^!^ Up north, farther south, out west, somewhere mid-west.  Who knows where Keith Brooking will go but it won’t be to Flowery Branch or the GA Dome anymore. Mais pourquoi? Qu’est-ce qui ce passe? Click here to find out.

^!^ Find Falcons’ GM Thomas Dimitroff quoted in this article about the economy’s impact on free agency.

^!^ Good golly peas in a bacon omelette.  The Pro-Bowl in 2011 and 2012 would not be in Hawaii?

^!^ Los Angeles in the year 2020, or earlier, with an NFL stadium and team?  Vraiment? (I pulled 2020 out of the ether.  The article doesn’t indicate a year).

And now for something unrelated to the NFL.

Girls mature faster than boys, physiologically and intellectually.  Girls may not be able to finish the same hot wing eating challenge as a male counter-part, but when it comes to getting what she wants, there is no such thing as too young.

GS Rogers on Chris Redman

That’s Ginger ‘Soybean’ Rogers, the mascot for Sitting Pugs, on Atlanta Falcons quarterback Chris Redman.


A couple of weeks ago, the rookies graced us with their presence at Perimeter Mall. Today, five of the veterans did the same. Linebacker Keith Brooking was supposed to be in the house as well, but he was unable to be present (for some inexplicable reason).




Click here for another group picture.


From start to finish:










Click here for the color version.





In order that the ball was signed:





1. Safety Erik Coleman drew me a smiley face.

2. I asked Chris Redman to draw me a farm animal; he came up with a chicken head. It’s very appropriate because my Chinese zodiac is a Monkey-arse Cock-head.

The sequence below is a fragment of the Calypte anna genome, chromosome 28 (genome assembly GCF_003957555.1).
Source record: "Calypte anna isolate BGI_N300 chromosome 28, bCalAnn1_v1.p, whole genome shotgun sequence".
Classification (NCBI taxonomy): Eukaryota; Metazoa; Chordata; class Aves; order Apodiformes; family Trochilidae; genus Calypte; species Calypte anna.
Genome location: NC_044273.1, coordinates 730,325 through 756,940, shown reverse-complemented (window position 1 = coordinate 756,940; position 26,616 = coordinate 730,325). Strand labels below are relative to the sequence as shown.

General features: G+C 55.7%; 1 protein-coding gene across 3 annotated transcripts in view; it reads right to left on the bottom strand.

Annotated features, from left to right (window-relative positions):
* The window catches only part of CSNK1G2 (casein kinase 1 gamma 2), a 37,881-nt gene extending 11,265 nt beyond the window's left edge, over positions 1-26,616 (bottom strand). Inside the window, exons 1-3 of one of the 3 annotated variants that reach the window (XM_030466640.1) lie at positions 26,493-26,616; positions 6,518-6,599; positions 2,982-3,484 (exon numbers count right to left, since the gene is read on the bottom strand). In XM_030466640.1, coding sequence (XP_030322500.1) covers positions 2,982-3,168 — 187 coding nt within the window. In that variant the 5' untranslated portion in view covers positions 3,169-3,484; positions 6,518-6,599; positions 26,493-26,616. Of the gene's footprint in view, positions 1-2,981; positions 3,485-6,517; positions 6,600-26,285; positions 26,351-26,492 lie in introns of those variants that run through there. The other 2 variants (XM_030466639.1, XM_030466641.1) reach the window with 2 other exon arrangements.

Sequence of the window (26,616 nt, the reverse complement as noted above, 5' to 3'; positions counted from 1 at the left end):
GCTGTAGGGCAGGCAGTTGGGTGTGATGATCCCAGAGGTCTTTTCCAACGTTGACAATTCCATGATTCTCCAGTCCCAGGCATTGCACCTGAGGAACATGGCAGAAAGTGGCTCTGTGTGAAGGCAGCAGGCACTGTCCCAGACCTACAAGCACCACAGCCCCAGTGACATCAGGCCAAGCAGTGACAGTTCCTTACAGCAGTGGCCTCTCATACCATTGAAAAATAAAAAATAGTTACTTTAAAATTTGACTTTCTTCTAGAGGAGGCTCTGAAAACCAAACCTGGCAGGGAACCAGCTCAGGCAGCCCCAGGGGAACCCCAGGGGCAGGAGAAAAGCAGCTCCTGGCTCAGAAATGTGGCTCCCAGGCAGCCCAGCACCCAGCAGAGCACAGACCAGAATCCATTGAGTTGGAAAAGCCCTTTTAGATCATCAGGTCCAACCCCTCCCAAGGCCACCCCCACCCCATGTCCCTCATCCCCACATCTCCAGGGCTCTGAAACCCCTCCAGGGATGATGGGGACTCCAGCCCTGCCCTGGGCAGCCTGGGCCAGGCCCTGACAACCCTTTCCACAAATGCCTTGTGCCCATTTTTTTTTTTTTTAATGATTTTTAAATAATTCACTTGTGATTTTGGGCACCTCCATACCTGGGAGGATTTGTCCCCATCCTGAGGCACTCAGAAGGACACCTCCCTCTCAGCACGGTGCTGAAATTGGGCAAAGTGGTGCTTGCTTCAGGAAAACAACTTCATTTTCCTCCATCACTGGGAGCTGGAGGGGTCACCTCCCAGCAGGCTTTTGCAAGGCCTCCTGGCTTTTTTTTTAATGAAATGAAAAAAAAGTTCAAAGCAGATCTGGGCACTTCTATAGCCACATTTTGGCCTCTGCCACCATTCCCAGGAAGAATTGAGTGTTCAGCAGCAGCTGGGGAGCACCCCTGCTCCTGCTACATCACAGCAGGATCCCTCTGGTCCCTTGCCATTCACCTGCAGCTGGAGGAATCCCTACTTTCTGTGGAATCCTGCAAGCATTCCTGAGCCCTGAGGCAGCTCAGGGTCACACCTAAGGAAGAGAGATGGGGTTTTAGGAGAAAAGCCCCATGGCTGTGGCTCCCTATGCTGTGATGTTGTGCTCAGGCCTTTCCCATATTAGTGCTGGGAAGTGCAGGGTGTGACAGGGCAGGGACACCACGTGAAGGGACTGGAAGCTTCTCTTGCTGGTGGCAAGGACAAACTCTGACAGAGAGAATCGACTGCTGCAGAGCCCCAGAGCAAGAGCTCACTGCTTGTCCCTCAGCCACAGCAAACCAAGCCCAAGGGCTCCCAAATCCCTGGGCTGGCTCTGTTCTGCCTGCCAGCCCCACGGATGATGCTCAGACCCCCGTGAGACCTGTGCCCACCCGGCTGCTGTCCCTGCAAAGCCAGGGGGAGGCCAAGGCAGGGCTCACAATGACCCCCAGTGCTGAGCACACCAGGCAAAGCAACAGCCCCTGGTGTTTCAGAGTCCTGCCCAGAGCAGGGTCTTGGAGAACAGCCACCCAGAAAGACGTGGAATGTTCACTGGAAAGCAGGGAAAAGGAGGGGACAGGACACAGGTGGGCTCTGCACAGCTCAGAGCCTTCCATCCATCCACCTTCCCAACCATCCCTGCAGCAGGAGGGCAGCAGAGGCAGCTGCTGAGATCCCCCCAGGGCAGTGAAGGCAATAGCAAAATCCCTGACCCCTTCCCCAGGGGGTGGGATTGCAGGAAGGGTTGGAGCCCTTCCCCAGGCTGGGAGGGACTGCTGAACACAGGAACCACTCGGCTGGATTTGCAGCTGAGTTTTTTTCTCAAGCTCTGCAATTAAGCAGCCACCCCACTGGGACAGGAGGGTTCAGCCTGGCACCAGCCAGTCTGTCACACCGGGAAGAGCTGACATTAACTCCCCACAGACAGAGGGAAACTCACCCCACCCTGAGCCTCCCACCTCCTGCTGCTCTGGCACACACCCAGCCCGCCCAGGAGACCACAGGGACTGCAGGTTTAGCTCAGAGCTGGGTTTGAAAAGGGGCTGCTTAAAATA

3. Wide receiver Laurent Robinson’s favorite brand of car is Infiniti.

4. Cornerback Von Hutchins’s favorite color is red.

5. Fullback Corey McIntyre’s favorite dessert is strawberry cheesecake.


Click here, here, and here for close-ups of Chris Redman’s artistic abilities.

I wish the Falcons a prosperous season.


Thanksgiving 2007: Colts side-swipe the Falcons

Live from the Georgia Dome in Atlanta, GA (broadcast by NFL Network and MyATLTV). The Indianapolis Colts met the Atlanta Falcons for an evening Thanksgiving game. So-close-and-yet-so-far has become the cloud over the Falcons.

The Falcons had two chances to make a touchdown in the first quarter but the throws were off just a tad. They did get a field goal. When the Colts were on offense for the first time of the evening, their quarterback Peyton Manning was sacked by Falcons linebackers Keith Brooking and Michael Boley (the slow-motion instant replay suggested that Boley made contact first). Then HOLY RUSTED METAL, BATMAN!! Falcons wide receiver Roddy White made a forty-eight yard touchdown.

The first play of the second quarter was a touchdown made by Colts tight end Dallas Clark, but a face mask penalty on Colts tight end Bryan Fletcher voided it. Two plays later, though, Colts wide receiver Reggie Wayne put one on the board. The Falcons got three more points from a field goal, increasing their lead to 13 over 7. Unfortunately, that lead was snatched away when Dallas Clark made “another” touchdown (also in the second quarter). Colts tight end Ben Utecht widened the score gap even more with a TD.